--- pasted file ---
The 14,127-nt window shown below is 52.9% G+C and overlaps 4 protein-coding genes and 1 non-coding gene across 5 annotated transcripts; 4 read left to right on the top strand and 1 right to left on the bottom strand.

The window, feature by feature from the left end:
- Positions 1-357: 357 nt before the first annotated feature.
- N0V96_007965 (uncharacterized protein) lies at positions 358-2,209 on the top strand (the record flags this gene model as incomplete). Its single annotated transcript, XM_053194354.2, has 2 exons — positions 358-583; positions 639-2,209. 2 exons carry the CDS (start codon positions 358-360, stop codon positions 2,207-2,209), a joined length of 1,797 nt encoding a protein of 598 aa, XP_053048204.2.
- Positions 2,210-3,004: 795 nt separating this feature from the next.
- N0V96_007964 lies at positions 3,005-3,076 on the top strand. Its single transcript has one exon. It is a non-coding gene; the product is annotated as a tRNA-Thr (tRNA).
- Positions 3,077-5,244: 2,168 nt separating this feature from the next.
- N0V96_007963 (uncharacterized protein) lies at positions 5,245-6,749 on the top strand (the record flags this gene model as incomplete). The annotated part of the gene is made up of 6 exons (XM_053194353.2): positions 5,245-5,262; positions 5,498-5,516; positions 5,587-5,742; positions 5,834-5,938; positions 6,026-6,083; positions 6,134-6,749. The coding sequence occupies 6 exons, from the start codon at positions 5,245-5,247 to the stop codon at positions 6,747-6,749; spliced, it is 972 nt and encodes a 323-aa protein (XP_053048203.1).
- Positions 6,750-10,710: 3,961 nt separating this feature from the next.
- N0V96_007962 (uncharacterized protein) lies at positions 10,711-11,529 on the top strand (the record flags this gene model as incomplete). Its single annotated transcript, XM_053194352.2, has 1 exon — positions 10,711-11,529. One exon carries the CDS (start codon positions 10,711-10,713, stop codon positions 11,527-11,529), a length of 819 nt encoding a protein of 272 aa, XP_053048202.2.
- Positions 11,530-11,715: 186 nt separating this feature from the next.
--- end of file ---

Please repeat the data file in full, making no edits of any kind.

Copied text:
The 14,127-nt window shown below is 52.9% G+C and overlaps 4 protein-coding genes and 1 non-coding gene across 5 annotated transcripts; 4 read left to right on the top strand and 1 right to left on the bottom strand.

The window, feature by feature from the left end:
- Positions 1-357: 357 nt before the first annotated feature.
- N0V96_007965 (uncharacterized protein) lies at positions 358-2,209 on the top strand (the record flags this gene model as incomplete). Its single annotated transcript, XM_053194354.2, has 2 exons — positions 358-583; positions 639-2,209. 2 exons carry the CDS (start codon positions 358-360, stop codon positions 2,207-2,209), a joined length of 1,797 nt encoding a protein of 598 aa, XP_053048204.2.
- Positions 2,210-3,004: 795 nt separating this feature from the next.
- N0V96_007964 lies at positions 3,005-3,076 on the top strand. Its single transcript has one exon. It is a non-coding gene; the product is annotated as a tRNA-Thr (tRNA).
- Positions 3,077-5,244: 2,168 nt separating this feature from the next.
- N0V96_007963 (uncharacterized protein) lies at positions 5,245-6,749 on the top strand (the record flags this gene model as incomplete). The annotated part of the gene is made up of 6 exons (XM_053194353.2): positions 5,245-5,262; positions 5,498-5,516; positions 5,587-5,742; positions 5,834-5,938; positions 6,026-6,083; positions 6,134-6,749. The coding sequence occupies 6 exons, from the start codon at positions 5,245-5,247 to the stop codon at positions 6,747-6,749; spliced, it is 972 nt and encodes a 323-aa protein (XP_053048203.1).
- Positions 6,750-10,710: 3,961 nt separating this feature from the next.
- N0V96_007962 (uncharacterized protein) lies at positions 10,711-11,529 on the top strand (the record flags this gene model as incomplete). Its single annotated transcript, XM_053194352.2, has 1 exon — positions 10,711-11,529. One exon carries the CDS (start codon positions 10,711-10,713, stop codon positions 11,527-11,529), a length of 819 nt encoding a protein of 272 aa, XP_053048202.2.
- Positions 11,530-11,715: 186 nt separating this feature from the next.